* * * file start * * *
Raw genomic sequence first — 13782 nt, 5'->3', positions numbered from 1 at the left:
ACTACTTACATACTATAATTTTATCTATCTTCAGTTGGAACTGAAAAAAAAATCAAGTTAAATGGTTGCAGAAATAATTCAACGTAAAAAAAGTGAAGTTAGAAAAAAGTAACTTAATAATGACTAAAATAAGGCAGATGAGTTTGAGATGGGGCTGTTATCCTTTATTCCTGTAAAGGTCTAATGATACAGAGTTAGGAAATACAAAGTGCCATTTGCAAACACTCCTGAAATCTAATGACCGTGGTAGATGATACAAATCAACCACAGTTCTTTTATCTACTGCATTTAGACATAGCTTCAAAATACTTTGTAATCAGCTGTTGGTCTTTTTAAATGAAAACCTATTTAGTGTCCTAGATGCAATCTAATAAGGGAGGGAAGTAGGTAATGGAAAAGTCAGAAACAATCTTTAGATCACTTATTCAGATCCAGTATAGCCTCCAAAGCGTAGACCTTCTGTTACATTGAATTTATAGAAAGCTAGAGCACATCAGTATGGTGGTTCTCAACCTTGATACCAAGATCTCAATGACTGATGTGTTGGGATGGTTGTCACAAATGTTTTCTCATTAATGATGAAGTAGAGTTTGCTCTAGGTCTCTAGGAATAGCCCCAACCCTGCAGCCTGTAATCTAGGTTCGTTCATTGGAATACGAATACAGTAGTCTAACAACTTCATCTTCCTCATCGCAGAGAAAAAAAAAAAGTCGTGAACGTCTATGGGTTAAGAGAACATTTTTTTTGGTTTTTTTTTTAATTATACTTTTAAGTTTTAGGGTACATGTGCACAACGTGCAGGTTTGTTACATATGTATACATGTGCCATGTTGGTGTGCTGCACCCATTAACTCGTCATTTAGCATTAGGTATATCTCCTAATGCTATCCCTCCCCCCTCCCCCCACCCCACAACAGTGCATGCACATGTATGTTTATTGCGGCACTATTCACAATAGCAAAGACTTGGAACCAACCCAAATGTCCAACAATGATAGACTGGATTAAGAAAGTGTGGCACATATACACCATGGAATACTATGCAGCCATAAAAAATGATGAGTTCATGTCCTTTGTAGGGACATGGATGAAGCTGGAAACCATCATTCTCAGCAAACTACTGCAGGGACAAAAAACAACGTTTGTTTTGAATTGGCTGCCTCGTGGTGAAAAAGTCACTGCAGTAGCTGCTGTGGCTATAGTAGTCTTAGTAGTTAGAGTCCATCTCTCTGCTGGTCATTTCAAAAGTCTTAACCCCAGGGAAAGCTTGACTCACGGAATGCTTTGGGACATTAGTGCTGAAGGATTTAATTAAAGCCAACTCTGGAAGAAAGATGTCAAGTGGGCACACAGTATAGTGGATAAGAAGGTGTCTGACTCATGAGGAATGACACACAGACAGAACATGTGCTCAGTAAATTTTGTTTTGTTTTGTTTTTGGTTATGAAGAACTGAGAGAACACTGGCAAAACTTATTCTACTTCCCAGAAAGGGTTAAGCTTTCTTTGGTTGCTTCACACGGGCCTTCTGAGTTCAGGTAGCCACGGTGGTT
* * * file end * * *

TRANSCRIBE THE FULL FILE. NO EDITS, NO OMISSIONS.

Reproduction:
Raw genomic sequence first — 13782 nt, 5'->3', positions numbered from 1 at the left:
ACTACTTACATACTATAATTTTATCTATCTTCAGTTGGAACTGAAAAAAAAATCAAGTTAAATGGTTGCAGAAATAATTCAACGTAAAAAAAGTGAAGTTAGAAAAAAGTAACTTAATAATGACTAAAATAAGGCAGATGAGTTTGAGATGGGGCTGTTATCCTTTATTCCTGTAAAGGTCTAATGATACAGAGTTAGGAAATACAAAGTGCCATTTGCAAACACTCCTGAAATCTAATGACCGTGGTAGATGATACAAATCAACCACAGTTCTTTTATCTACTGCATTTAGACATAGCTTCAAAATACTTTGTAATCAGCTGTTGGTCTTTTTAAATGAAAACCTATTTAGTGTCCTAGATGCAATCTAATAAGGGAGGGAAGTAGGTAATGGAAAAGTCAGAAACAATCTTTAGATCACTTATTCAGATCCAGTATAGCCTCCAAAGCGTAGACCTTCTGTTACATTGAATTTATAGAAAGCTAGAGCACATCAGTATGGTGGTTCTCAACCTTGATACCAAGATCTCAATGACTGATGTGTTGGGATGGTTGTCACAAATGTTTTCTCATTAATGATGAAGTAGAGTTTGCTCTAGGTCTCTAGGAATAGCCCCAACCCTGCAGCCTGTAATCTAGGTTCGTTCATTGGAATACGAATACAGTAGTCTAACAACTTCATCTTCCTCATCGCAGAGAAAAAAAAAAAGTCGTGAACGTCTATGGGTTAAGAGAACATTTTTTTTGGTTTTTTTTTTAATTATACTTTTAAGTTTTAGGGTACATGTGCACAACGTGCAGGTTTGTTACATATGTATACATGTGCCATGTTGGTGTGCTGCACCCATTAACTCGTCATTTAGCATTAGGTATATCTCCTAATGCTATCCCTCCCCCCTCCCCCCACCCCACAACAGTGCATGCACATGTATGTTTATTGCGGCACTATTCACAATAGCAAAGACTTGGAACCAACCCAAATGTCCAACAATGATAGACTGGATTAAGAAAGTGTGGCACATATACACCATGGAATACTATGCAGCCATAAAAAATGATGAGTTCATGTCCTTTGTAGGGACATGGATGAAGCTGGAAACCATCATTCTCAGCAAACTACTGCAGGGACAAAAAACAACGTTTGTTTTGAATTGGCTGCCTCGTGGTGAAAAAGTCACTGCAGTAGCTGCTGTGGCTATAGTAGTCTTAGTAGTTAGAGTCCATCTCTCTGCTGGTCATTTCAAAAGTCTTAACCCCAGGGAAAGCTTGACTCACGGAATGCTTTGGGACATTAGTGCTGAAGGATTTAATTAAAGCCAACTCTGGAAGAAAGATGTCAAGTGGGCACACAGTATAGTGGATAAGAAGGTGTCTGACTCATGAGGAATGACACACAGACAGAACATGTGCTCAGTAAATTTTGTTTTGTTTTGTTTTTGGTTATGAAGAACTGAGAGAACACTGGCAAAACTTATTCTACTTCCCAGAAAGGGTTAAGCTTTCTTTGGTTGCTTCACACGGGCCTTCTGAGTTCAGGTAGCCACGGTGGTT